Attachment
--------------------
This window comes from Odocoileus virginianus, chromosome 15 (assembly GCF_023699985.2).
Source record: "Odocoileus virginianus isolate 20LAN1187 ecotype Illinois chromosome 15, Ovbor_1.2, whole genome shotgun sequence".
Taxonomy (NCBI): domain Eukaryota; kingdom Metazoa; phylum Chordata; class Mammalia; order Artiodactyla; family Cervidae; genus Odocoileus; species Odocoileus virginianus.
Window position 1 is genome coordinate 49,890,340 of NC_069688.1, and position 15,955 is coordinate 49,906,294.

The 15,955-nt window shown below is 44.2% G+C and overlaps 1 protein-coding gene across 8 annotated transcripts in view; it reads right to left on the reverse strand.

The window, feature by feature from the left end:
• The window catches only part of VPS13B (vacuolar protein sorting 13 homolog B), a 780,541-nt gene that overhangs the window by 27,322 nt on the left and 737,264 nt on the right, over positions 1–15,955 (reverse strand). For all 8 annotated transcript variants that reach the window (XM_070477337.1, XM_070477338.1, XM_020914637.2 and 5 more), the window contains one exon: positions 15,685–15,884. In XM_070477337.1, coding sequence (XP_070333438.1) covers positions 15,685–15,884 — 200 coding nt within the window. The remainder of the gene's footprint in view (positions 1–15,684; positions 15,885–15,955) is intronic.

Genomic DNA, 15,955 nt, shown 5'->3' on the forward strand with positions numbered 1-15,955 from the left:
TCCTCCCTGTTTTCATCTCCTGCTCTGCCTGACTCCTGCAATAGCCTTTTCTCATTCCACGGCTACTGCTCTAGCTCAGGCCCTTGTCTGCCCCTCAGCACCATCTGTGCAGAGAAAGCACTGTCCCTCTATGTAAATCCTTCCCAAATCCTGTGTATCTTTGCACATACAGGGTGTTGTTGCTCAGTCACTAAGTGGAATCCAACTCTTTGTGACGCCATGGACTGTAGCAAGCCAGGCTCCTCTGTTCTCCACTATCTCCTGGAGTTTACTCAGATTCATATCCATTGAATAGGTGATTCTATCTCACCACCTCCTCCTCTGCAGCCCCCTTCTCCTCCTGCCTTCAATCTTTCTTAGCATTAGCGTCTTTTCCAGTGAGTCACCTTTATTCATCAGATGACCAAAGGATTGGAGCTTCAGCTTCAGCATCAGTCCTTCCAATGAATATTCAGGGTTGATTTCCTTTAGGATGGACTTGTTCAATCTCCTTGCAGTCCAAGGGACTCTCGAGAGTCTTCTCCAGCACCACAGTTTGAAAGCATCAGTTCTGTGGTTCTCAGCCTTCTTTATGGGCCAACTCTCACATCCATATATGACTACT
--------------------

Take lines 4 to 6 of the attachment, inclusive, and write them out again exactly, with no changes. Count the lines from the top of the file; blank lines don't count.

Window position 1 is genome coordinate 49,890,340 of NC_069688.1, and position 15,955 is coordinate 49,906,294.

The 15,955-nt window shown below is 44.2% G+C and overlaps 1 protein-coding gene across 8 annotated transcripts in view; it reads right to left on the reverse strand.

The window, feature by feature from the left end: